Stuart on July 22nd, 2008

Yes, it has been a very long time since I’ve posted on here. I’m having one of those ‘man, I really should update my blog’ moments, and write this with my very best intentions. Over the next few weeks I HOPE to create many new posts. Much has happened since my last posts, and I hope I’ve gained a little more wisdom (hmm?). Anyway, I have much to talk about.

Until my next posts – keep ajaxing and stay secure!!

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Stuart on April 30th, 2007

Ext JS, the JavaScript framework with Ajax and UI Components

Update – some of the original links have been removed

Ext JS is a JavaScript Library/Framework which works in conjunction with Prototype, YahooUI and jQuery. It’s probably the most exciting toolkit available for building web 2.0 websites right now. It’s jam packed with features, and is designed to make life much easier for building great UI in JavaScript.

I’ll not dig to deep right now, I suggest you check out the example and demos first to see what you think.

Below is a the script used to grab XML data via Ajax and populate a grid (sortable table like object):

Take a look at the JavaScript generated grid here.

Hopefully this short intro will wet your appetite, more to come soon.

Great work Jack (and the rest of the Ext JS team) for this superb library, can’t wait to see more!!

Stuart on January 17th, 2007

JavaScript Form Validator

This is an updated and improved version of AJAX Generic Form Parser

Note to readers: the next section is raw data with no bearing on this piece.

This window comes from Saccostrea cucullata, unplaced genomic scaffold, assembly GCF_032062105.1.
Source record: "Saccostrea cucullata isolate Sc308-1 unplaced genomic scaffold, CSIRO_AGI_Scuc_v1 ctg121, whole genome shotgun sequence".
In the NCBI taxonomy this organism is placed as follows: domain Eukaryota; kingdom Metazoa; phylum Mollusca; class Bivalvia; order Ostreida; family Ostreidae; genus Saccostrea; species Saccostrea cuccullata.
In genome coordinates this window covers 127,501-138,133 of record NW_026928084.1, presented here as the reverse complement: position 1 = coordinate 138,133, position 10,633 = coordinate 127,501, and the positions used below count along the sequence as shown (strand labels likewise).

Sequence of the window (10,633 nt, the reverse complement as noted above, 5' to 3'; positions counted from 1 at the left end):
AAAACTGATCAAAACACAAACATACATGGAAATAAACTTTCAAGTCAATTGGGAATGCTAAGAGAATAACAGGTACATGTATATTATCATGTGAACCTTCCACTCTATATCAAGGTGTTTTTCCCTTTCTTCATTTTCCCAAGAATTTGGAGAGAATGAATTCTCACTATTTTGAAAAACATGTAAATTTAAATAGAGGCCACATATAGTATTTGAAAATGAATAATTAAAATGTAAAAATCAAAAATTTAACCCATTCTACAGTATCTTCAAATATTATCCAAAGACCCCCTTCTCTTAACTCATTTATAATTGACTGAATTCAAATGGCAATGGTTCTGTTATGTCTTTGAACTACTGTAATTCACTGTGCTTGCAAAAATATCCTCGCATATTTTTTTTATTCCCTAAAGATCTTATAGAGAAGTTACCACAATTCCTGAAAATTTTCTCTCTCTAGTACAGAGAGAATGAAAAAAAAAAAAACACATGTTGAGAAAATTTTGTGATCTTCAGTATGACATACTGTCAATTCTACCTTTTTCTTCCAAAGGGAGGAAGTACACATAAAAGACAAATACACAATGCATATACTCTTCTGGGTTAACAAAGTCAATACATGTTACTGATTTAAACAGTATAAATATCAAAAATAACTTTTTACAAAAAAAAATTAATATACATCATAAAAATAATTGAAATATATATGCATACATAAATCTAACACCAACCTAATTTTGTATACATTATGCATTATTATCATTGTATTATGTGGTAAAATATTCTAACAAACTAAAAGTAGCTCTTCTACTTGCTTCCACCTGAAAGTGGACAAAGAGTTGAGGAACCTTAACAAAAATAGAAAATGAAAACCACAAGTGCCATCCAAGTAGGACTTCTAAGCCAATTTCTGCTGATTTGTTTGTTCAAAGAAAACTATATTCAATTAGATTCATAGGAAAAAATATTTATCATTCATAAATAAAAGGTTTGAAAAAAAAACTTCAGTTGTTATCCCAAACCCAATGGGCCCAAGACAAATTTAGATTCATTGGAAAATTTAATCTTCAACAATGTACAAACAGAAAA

Our updated JavaScript code is smaller, prettier :) and more powerful (just).

That’s nice, but what does it do?
Well it validates your form stupid!! as with most (if not all?) posts on this website, the script is simple, easy to follow and not jam packed with to many features. Basically this script will look for required fields (which you specify in your form.. I’ll come to this later) and if a required field is empty, it will through up a JavaScript alert box telling the user (and prevent the form from being submitted).

Before I present to you the Code Example, I’ll explain a little about how to configure your form and make certain fields required.
For simplicity, I’ve chosen to make use of the fields ‘Title’ tag. This is where you make fields required.

For example: < input type="text" name="FirstName" title=”required” >

Note: The script will support the following form field types:

  • Text
  • Textarea
  • Password
  • Select

Just to recap. To make any of the supported fields required, just add title=”required”!

Triggering the form to call the JavaScript Validation Script:
In order for the form to call the JavaScript and check all the required fields, we need to prevent the form from submitting. In order to achieve this, we will use the onSubmit event on the form tag. Example:

< form name="myForm" method="post" action="process.php" onSubmit=”return myForm.check(this)” >

We must use return before the function call, this tells to form ‘do not submit the form unless the function returns true’.

The JavaScript form Validator Script

As you can see, this is nice and easy to follow. Nothing to fancy, but believe me this wee function can save a lot of time, especially if you build a lot of forms.

Why does it not do more complex validation?
Simple, because I like to keep things nice and easy (and I don’t do complex)…. The last thing I want to do is give you a headache. Like everything on this site, this is just an example. Please feel free to use and enhance it to fit better with your own needs.

Before I go, I’d better mention that the JavaScript function will strip out any leading and trailing whitespace before the validation is done. There is also a little function to strip out HTML tags (it’s not being used in the above example, but you can make use of this on a field basis by using the onFocus event!!), Just a little bonus!!